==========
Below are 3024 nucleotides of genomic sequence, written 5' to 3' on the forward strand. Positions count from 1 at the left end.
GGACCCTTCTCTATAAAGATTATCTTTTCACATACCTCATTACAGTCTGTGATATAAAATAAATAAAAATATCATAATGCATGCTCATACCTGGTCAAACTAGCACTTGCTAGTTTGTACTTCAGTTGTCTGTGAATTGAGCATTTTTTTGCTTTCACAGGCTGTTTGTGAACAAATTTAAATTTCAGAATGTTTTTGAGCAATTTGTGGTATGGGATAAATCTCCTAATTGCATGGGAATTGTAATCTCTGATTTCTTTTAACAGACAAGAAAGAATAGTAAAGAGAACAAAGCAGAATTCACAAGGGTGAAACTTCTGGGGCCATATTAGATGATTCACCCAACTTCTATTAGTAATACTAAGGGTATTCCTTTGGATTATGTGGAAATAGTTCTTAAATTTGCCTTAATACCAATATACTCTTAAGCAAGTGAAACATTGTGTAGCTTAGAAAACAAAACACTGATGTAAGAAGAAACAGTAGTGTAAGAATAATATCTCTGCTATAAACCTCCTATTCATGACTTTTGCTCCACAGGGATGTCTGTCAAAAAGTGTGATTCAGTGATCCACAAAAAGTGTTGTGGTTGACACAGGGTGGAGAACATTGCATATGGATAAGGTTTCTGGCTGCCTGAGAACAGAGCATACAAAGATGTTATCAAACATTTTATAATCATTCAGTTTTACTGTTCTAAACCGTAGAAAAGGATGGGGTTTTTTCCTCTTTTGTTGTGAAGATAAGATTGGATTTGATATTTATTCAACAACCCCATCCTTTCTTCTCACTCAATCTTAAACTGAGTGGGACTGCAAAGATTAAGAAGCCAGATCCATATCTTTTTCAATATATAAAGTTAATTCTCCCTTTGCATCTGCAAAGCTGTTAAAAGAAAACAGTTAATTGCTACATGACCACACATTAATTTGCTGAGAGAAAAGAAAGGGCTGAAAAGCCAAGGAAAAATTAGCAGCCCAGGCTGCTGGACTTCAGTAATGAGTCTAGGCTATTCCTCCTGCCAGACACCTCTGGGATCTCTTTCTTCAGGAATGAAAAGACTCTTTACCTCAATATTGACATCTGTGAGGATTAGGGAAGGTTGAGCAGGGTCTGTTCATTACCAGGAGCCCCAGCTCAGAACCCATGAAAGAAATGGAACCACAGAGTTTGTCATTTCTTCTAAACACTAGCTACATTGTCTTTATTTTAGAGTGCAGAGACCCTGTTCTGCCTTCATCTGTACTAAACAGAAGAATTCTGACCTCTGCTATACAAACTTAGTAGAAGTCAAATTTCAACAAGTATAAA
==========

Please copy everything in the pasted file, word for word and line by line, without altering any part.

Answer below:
Below are 3024 nucleotides of genomic sequence, written 5' to 3' on the forward strand. Positions count from 1 at the left end.
GGACCCTTCTCTATAAAGATTATCTTTTCACATACCTCATTACAGTCTGTGATATAAAATAAATAAAAATATCATAATGCATGCTCATACCTGGTCAAACTAGCACTTGCTAGTTTGTACTTCAGTTGTCTGTGAATTGAGCATTTTTTTGCTTTCACAGGCTGTTTGTGAACAAATTTAAATTTCAGAATGTTTTTGAGCAATTTGTGGTATGGGATAAATCTCCTAATTGCATGGGAATTGTAATCTCTGATTTCTTTTAACAGACAAGAAAGAATAGTAAAGAGAACAAAGCAGAATTCACAAGGGTGAAACTTCTGGGGCCATATTAGATGATTCACCCAACTTCTATTAGTAATACTAAGGGTATTCCTTTGGATTATGTGGAAATAGTTCTTAAATTTGCCTTAATACCAATATACTCTTAAGCAAGTGAAACATTGTGTAGCTTAGAAAACAAAACACTGATGTAAGAAGAAACAGTAGTGTAAGAATAATATCTCTGCTATAAACCTCCTATTCATGACTTTTGCTCCACAGGGATGTCTGTCAAAAAGTGTGATTCAGTGATCCACAAAAAGTGTTGTGGTTGACACAGGGTGGAGAACATTGCATATGGATAAGGTTTCTGGCTGCCTGAGAACAGAGCATACAAAGATGTTATCAAACATTTTATAATCATTCAGTTTTACTGTTCTAAACCGTAGAAAAGGATGGGGTTTTTTCCTCTTTTGTTGTGAAGATAAGATTGGATTTGATATTTATTCAACAACCCCATCCTTTCTTCTCACTCAATCTTAAACTGAGTGGGACTGCAAAGATTAAGAAGCCAGATCCATATCTTTTTCAATATATAAAGTTAATTCTCCCTTTGCATCTGCAAAGCTGTTAAAAGAAAACAGTTAATTGCTACATGACCACACATTAATTTGCTGAGAGAAAAGAAAGGGCTGAAAAGCCAAGGAAAAATTAGCAGCCCAGGCTGCTGGACTTCAGTAATGAGTCTAGGCTATTCCTCCTGCCAGACACCTCTGGGATCTCTTTCTTCAGGAATGAAAAGACTCTTTACCTCAATATTGACATCTGTGAGGATTAGGGAAGGTTGAGCAGGGTCTGTTCATTACCAGGAGCCCCAGCTCAGAACCCATGAAAGAAATGGAACCACAGAGTTTGTCATTTCTTCTAAACACTAGCTACATTGTCTTTATTTTAGAGTGCAGAGACCCTGTTCTGCCTTCATCTGTACTAAACAGAAGAATTCTGACCTCTGCTATACAAACTTAGTAGAAGTCAAATTTCAACAAGTATAAA